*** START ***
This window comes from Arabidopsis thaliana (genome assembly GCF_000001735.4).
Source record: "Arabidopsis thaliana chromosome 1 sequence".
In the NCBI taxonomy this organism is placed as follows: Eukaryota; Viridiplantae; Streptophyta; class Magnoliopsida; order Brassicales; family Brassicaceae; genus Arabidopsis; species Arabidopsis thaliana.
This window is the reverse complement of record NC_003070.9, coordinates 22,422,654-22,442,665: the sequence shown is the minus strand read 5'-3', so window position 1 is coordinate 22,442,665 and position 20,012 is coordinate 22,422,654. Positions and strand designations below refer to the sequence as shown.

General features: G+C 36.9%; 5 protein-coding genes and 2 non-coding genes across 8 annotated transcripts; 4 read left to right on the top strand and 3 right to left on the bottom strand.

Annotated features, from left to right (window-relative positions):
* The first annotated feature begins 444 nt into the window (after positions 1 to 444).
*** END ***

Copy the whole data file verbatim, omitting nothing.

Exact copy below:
This window comes from Arabidopsis thaliana (genome assembly GCF_000001735.4).
Source record: "Arabidopsis thaliana chromosome 1 sequence".
In the NCBI taxonomy this organism is placed as follows: Eukaryota; Viridiplantae; Streptophyta; class Magnoliopsida; order Brassicales; family Brassicaceae; genus Arabidopsis; species Arabidopsis thaliana.
This window is the reverse complement of record NC_003070.9, coordinates 22,422,654-22,442,665: the sequence shown is the minus strand read 5'-3', so window position 1 is coordinate 22,442,665 and position 20,012 is coordinate 22,422,654. Positions and strand designations below refer to the sequence as shown.

General features: G+C 36.9%; 5 protein-coding genes and 2 non-coding genes across 8 annotated transcripts; 4 read left to right on the top strand and 3 right to left on the bottom strand.

Annotated features, from left to right (window-relative positions):
* The first annotated feature begins 444 nt into the window (after positions 1 to 444).